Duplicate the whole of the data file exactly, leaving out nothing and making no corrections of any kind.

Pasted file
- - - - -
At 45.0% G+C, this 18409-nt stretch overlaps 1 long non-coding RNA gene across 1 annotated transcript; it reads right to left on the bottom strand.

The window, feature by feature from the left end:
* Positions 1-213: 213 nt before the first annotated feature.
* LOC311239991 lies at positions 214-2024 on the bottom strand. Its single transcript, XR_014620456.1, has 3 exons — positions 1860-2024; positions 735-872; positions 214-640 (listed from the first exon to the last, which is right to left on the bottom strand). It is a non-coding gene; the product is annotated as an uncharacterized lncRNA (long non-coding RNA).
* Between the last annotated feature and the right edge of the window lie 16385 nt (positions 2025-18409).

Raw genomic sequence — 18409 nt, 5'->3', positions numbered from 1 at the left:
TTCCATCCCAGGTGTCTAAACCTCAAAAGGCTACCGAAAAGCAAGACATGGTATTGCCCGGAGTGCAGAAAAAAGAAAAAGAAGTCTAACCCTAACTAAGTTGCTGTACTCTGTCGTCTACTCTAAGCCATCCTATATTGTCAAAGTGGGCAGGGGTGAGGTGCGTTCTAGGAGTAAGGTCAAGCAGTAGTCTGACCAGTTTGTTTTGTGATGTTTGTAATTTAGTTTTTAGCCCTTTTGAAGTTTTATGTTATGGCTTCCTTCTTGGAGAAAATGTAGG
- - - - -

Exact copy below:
At 45.0% G+C, this 18409-nt stretch overlaps 1 long non-coding RNA gene across 1 annotated transcript; it reads right to left on the bottom strand.

The window, feature by feature from the left end:
* Positions 1-213: 213 nt before the first annotated feature.
* LOC311239991 lies at positions 214-2024 on the bottom strand. Its single transcript, XR_014620456.1, has 3 exons — positions 1860-2024; positions 735-872; positions 214-640 (listed from the first exon to the last, which is right to left on the bottom strand). It is a non-coding gene; the product is annotated as an uncharacterized lncRNA (long non-coding RNA).
* Between the last annotated feature and the right edge of the window lie 16385 nt (positions 2025-18409).

Raw genomic sequence — 18409 nt, 5'->3', positions numbered from 1 at the left:
TTCCATCCCAGGTGTCTAAACCTCAAAAGGCTACCGAAAAGCAAGACATGGTATTGCCCGGAGTGCAGAAAAAAGAAAAAGAAGTCTAACCCTAACTAAGTTGCTGTACTCTGTCGTCTACTCTAAGCCATCCTATATTGTCAAAGTGGGCAGGGGTGAGGTGCGTTCTAGGAGTAAGGTCAAGCAGTAGTCTGACCAGTTTGTTTTGTGATGTTTGTAATTTAGTTTTTAGCCCTTTTGAAGTTTTATGTTATGGCTTCCTTCTTGGAGAAAATGTAGG